It will be the first visit to a German shipyard by the 180 m long, 24,318-ton vessel since she was built at Blohm & Voss in Hamburg in 2001.
On the docket is not only routine classification work for Germanischer Lloyd but also repairs to her superstructures and engine plant as well as a number of improvements above and below deck.
Since 2004, the Explorer has sailed throughout the world carrying students who are predominantly engaged in their studies while onboard. One of the ways in which she differs from other cruise ships is that her stopovers in destination ports are unlike the stopovers on other ships.
The Explorer stays a few more days in port than normal cruise ships to give students onboard the opportunity for extended trips and studies ashore.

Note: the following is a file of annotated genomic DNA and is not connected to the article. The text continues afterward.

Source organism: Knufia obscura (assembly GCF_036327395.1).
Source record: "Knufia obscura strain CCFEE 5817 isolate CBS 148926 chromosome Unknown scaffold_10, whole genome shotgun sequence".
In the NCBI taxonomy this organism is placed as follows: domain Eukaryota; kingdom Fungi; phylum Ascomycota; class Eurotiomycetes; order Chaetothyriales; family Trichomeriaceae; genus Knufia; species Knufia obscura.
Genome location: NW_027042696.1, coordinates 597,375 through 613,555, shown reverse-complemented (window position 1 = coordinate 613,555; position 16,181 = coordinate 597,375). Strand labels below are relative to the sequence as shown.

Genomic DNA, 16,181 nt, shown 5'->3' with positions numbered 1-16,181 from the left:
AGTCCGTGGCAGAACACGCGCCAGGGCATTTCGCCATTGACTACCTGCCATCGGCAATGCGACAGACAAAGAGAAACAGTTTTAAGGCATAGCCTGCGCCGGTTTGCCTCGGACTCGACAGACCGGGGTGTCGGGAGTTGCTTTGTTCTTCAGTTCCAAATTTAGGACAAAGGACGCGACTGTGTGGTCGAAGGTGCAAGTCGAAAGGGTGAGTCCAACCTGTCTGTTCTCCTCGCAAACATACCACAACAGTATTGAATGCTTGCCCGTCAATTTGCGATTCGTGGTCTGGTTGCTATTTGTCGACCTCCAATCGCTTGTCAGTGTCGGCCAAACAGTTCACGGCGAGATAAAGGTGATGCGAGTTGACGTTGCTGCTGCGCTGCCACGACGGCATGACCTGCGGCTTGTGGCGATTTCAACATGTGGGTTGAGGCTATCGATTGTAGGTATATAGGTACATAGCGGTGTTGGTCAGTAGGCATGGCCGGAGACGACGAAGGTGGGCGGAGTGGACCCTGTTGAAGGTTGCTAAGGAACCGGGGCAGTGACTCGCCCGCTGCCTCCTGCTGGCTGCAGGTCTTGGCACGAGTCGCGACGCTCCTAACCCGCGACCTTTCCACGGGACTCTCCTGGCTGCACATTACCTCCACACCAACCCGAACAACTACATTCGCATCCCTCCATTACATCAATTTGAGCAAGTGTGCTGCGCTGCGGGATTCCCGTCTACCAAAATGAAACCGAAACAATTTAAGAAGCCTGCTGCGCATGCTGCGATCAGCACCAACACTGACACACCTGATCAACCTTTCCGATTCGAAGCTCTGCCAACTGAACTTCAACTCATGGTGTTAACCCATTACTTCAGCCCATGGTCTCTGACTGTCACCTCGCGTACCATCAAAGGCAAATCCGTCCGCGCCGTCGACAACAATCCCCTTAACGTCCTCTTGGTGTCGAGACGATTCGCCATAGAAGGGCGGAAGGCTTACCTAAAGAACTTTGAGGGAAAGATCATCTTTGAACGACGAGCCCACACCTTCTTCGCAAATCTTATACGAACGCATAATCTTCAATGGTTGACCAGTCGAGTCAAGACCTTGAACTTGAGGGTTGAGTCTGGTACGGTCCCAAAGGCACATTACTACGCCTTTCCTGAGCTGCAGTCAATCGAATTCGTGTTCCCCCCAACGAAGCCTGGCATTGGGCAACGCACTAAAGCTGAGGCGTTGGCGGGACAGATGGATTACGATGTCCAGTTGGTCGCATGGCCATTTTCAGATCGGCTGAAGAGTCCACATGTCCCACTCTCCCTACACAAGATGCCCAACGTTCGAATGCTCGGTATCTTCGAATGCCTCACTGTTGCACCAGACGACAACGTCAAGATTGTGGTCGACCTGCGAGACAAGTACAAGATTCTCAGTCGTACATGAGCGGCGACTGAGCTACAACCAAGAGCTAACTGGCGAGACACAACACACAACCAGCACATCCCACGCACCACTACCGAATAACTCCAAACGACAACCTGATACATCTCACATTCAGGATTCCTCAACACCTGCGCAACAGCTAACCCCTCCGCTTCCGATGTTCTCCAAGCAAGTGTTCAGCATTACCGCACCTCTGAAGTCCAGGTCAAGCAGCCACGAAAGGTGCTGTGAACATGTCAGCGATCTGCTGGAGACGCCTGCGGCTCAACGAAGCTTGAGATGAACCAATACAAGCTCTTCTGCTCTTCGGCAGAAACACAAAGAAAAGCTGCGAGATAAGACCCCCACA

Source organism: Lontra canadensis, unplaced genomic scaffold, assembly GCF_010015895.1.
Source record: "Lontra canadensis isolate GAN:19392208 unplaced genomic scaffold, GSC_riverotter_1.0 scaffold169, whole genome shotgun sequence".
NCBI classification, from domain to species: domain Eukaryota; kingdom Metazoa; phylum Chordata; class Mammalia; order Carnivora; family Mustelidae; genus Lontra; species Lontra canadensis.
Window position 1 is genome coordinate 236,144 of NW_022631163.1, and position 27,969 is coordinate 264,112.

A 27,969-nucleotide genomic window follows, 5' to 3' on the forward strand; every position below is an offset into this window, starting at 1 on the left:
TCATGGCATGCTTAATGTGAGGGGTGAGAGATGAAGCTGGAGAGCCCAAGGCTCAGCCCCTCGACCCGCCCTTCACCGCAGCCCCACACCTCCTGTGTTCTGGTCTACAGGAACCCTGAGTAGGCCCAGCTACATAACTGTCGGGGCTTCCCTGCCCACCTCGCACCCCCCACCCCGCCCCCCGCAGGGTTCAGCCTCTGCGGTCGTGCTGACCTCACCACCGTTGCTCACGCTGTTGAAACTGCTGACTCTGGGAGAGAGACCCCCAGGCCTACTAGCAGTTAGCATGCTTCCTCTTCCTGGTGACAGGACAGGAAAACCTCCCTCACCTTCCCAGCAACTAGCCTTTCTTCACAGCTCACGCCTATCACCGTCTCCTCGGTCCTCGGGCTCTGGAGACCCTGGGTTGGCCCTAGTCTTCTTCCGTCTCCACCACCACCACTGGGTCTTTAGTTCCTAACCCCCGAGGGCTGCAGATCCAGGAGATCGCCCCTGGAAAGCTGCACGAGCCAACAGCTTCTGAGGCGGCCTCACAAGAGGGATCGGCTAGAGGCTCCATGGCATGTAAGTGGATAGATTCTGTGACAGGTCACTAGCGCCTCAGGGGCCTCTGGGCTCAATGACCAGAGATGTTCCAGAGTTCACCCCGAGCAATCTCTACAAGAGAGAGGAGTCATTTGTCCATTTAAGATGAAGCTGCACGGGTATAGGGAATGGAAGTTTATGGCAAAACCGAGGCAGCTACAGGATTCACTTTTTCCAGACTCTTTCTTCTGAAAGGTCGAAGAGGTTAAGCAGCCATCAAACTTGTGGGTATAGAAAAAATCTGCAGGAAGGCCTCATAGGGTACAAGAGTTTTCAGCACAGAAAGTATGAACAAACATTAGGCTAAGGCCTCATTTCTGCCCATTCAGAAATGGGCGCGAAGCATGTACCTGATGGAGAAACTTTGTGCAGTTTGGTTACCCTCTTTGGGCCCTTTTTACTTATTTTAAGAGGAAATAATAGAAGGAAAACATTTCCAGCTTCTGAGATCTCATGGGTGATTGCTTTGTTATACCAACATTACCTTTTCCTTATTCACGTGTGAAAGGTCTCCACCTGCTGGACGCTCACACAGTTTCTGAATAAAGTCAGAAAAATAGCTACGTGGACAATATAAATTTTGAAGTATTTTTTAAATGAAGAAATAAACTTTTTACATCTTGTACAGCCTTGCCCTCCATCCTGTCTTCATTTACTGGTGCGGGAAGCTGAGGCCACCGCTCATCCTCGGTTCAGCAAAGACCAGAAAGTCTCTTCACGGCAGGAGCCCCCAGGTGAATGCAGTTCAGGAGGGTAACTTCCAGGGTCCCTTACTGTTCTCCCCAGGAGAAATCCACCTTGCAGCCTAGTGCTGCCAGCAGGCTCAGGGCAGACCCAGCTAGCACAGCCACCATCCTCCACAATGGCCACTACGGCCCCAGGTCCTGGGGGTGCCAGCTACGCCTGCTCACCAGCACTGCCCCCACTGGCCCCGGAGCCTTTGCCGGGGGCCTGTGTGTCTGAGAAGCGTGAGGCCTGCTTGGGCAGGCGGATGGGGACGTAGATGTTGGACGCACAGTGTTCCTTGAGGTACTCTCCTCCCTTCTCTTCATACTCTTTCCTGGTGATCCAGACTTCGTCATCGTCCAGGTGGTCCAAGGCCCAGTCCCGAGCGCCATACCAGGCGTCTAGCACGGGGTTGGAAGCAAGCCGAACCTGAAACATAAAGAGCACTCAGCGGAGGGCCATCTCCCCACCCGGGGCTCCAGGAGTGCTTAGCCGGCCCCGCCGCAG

The ship started her sailing career as the Olympia Explorer for now-defunct Royal Olympic Cruises.
The crew at least will be onboard on May 4 when the Explorer ties up at Lloyd Werft.
The list of jobs to be tackled while she is in dock is a long one, according to the yard, and includes steel repairs to superstructures and tanks, repairs to equipment pipe work systems over seven decks, ventilation plant repairs, the overhaul of sea cocks and rudder and propeller work.
Also on the work docket are tank cleaning, conservation and a gearing plant overhaul.
Above all however, the fresh water system, with which the Explorer has had repeated problems, will be repaired by Lloyd Werft specialists. Finally, heeling tests will be carried out at the yard’s fitting-out quay.
In the passenger areas, new tiles will be laid and carpets in the public areas need replacing while the ship’s Bolidt floor coverings are also due for renewal.
After the work has been completed and classification has been renewed by Germanischer Lloyd, the next destination on the ship’s program is Rostock.